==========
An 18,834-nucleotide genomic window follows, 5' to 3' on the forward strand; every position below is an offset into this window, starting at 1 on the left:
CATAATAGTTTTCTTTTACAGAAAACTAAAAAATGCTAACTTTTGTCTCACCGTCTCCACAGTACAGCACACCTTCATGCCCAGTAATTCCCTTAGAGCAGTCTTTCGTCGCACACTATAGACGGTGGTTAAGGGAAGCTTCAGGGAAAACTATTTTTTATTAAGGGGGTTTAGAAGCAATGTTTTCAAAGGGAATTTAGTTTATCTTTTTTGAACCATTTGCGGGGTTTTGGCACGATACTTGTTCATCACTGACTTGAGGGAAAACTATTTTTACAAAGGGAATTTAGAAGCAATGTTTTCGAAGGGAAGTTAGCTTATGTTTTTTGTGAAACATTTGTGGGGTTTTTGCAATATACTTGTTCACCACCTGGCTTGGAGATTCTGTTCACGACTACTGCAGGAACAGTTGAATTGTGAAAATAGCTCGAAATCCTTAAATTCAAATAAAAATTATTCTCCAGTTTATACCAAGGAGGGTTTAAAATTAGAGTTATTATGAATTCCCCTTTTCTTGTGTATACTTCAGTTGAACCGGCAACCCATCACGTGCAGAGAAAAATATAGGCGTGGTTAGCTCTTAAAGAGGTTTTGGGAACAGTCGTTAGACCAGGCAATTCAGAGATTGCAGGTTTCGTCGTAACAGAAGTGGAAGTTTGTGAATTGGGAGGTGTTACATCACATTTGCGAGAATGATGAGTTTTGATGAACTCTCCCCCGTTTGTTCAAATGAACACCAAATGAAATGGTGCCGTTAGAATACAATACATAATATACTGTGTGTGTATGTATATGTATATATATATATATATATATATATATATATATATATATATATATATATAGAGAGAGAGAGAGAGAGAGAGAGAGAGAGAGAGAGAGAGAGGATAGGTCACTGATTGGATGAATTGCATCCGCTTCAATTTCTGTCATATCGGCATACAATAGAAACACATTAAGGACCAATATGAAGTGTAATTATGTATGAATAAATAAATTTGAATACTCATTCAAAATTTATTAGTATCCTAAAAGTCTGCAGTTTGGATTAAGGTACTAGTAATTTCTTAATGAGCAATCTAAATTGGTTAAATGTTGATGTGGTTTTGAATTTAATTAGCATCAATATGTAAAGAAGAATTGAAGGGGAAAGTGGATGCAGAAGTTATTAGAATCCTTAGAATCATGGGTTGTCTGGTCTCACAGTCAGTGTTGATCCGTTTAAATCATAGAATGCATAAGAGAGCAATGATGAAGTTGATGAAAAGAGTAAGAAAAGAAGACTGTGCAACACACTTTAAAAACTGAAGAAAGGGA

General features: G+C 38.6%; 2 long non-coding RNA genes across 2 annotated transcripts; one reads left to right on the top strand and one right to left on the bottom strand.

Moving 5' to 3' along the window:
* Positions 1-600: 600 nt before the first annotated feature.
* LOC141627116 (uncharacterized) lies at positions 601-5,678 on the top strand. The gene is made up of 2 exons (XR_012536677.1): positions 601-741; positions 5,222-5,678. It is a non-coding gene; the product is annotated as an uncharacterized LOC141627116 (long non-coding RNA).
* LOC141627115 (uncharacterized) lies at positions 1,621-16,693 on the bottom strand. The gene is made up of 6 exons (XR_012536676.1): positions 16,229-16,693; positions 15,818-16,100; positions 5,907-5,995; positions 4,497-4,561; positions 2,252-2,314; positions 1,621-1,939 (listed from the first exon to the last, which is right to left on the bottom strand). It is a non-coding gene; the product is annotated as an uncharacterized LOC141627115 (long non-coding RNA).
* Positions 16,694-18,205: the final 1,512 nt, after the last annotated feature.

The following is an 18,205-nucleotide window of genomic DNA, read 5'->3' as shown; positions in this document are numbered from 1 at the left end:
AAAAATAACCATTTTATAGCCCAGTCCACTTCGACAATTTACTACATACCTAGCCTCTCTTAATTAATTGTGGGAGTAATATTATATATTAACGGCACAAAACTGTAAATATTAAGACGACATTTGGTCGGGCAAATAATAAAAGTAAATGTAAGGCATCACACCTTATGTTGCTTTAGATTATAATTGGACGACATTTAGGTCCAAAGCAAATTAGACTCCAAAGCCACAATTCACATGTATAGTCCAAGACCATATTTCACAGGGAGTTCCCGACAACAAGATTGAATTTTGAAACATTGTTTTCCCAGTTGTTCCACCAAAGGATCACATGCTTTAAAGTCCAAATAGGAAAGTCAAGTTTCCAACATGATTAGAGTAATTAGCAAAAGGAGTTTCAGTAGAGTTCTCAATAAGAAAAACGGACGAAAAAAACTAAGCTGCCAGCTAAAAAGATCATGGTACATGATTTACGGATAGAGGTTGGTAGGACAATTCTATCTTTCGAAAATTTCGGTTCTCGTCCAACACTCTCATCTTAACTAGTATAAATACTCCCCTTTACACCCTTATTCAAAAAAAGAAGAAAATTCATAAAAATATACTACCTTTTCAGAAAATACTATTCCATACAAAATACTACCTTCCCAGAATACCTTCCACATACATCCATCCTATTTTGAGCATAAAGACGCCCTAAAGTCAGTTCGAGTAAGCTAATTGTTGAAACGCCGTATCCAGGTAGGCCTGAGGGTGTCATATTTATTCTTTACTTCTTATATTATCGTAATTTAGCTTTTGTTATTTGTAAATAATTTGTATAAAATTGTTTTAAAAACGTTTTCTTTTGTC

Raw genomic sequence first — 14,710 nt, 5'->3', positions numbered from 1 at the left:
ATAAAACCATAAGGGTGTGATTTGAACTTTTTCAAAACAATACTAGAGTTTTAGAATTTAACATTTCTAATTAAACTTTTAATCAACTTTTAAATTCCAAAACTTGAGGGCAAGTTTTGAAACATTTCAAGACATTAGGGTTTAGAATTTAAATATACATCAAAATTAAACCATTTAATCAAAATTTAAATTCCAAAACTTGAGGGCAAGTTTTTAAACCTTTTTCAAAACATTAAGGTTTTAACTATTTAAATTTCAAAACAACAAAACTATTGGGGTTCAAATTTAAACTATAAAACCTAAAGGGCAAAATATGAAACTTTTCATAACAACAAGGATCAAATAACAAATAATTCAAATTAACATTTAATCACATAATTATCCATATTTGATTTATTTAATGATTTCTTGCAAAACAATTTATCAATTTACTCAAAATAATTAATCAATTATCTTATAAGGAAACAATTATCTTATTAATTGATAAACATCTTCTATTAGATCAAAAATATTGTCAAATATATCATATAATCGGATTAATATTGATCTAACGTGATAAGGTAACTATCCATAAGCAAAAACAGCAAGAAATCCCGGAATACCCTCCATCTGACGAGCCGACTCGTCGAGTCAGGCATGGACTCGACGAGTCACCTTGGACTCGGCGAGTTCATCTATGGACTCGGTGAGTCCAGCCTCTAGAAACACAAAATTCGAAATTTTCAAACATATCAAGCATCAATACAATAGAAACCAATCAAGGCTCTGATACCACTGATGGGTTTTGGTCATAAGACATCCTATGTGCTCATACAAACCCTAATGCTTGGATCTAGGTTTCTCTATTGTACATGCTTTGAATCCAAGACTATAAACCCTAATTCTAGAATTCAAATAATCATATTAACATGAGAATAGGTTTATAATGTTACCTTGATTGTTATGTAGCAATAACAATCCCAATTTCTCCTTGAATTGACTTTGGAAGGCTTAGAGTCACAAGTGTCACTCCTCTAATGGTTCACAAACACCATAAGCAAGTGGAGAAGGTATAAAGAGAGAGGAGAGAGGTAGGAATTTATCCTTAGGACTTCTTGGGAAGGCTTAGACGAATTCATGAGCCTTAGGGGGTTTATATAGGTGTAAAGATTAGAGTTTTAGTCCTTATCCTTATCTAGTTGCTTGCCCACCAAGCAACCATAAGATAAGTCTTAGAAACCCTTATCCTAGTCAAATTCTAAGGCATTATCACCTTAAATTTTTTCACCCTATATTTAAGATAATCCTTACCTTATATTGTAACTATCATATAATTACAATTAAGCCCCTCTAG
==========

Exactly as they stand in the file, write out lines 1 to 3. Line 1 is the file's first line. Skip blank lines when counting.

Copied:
An 18,834-nucleotide genomic window follows, 5' to 3' on the forward strand; every position below is an offset into this window, starting at 1 on the left:
CATAATAGTTTTCTTTTACAGAAAACTAAAAAATGCTAACTTTTGTCTCACCGTCTCCACAGTACAGCACACCTTCATGCCCAGTAATTCCCTTAGAGCAGTCTTTCGTCGCACACTATAGACGGTGGTTAAGGGAAGCTTCAGGGAAAACTATTTTTTATTAAGGGGGTTTAGAAGCAATGTTTTCAAAGGGAATTTAGTTTATCTTTTTTGAACCATTTGCGGGGTTTTGGCACGATACTTGTTCATCACTGACTTGAGGGAAAACTATTTTTACAAAGGGAATTTAGAAGCAATGTTTTCGAAGGGAAGTTAGCTTATGTTTTTTGTGAAACATTTGTGGGGTTTTTGCAATATACTTGTTCACCACCTGGCTTGGAGATTCTGTTCACGACTACTGCAGGAACAGTTGAATTGTGAAAATAGCTCGAAATCCTTAAATTCAAATAAAAATTATTCTCCAGTTTATACCAAGGAGGGTTTAAAATTAGAGTTATTATGAATTCCCCTTTTCTTGTGTATACTTCAGTTGAACCGGCAACCCATCACGTGCAGAGAAAAATATAGGCGTGGTTAGCTCTTAAAGAGGTTTTGGGAACAGTCGTTAGACCAGGCAATTCAGAGATTGCAGGTTTCGTCGTAACAGAAGTGGAAGTTTGTGAATTGGGAGGTGTTACATCACATTTGCGAGAATGATGAGTTTTGATGAACTCTCCCCCGTTTGTTCAAATGAACACCAAATGAAATGGTGCCGTTAGAATACAATACATAATATACTGTGTGTGTATGTATATGTATATATATATATATATATATATATATATATATATATATATATATATATAGAGAGAGAGAGAGAGAGAGAGAGAGAGAGAGAGAGAGAGAGGATAGGTCACTGATTGGATGAATTGCATCCGCTTCAATTTCTGTCATATCGGCATACAATAGAAACACATTAAGGACCAATATGAAGTGTAATTATGTATGAATAAATAAATTTGAATACTCATTCAAAATTTATTAGTATCCTAAAAGTCTGCAGTTTGGATTAAGGTACTAGTAATTTCTTAATGAGCAATCTAAATTGGTTAAATGTTGATGTGGTTTTGAATTTAATTAGCATCAATATGTAAAGAAGAATTGAAGGGGAAAGTGGATGCAGAAGTTATTAGAATCCTTAGAATCATGGGTTGTCTGGTCTCACAGTCAGTGTTGATCCGTTTAAATCATAGAATGCATAAGAGAGCAATGATGAAGTTGATGAAAAGAGTAAGAAAAGAAGACTGTGCAACACACTTTAAAAACTGAAGAAAGGGA

General features: G+C 38.6%; 2 long non-coding RNA genes across 2 annotated transcripts; one reads left to right on the top strand and one right to left on the bottom strand.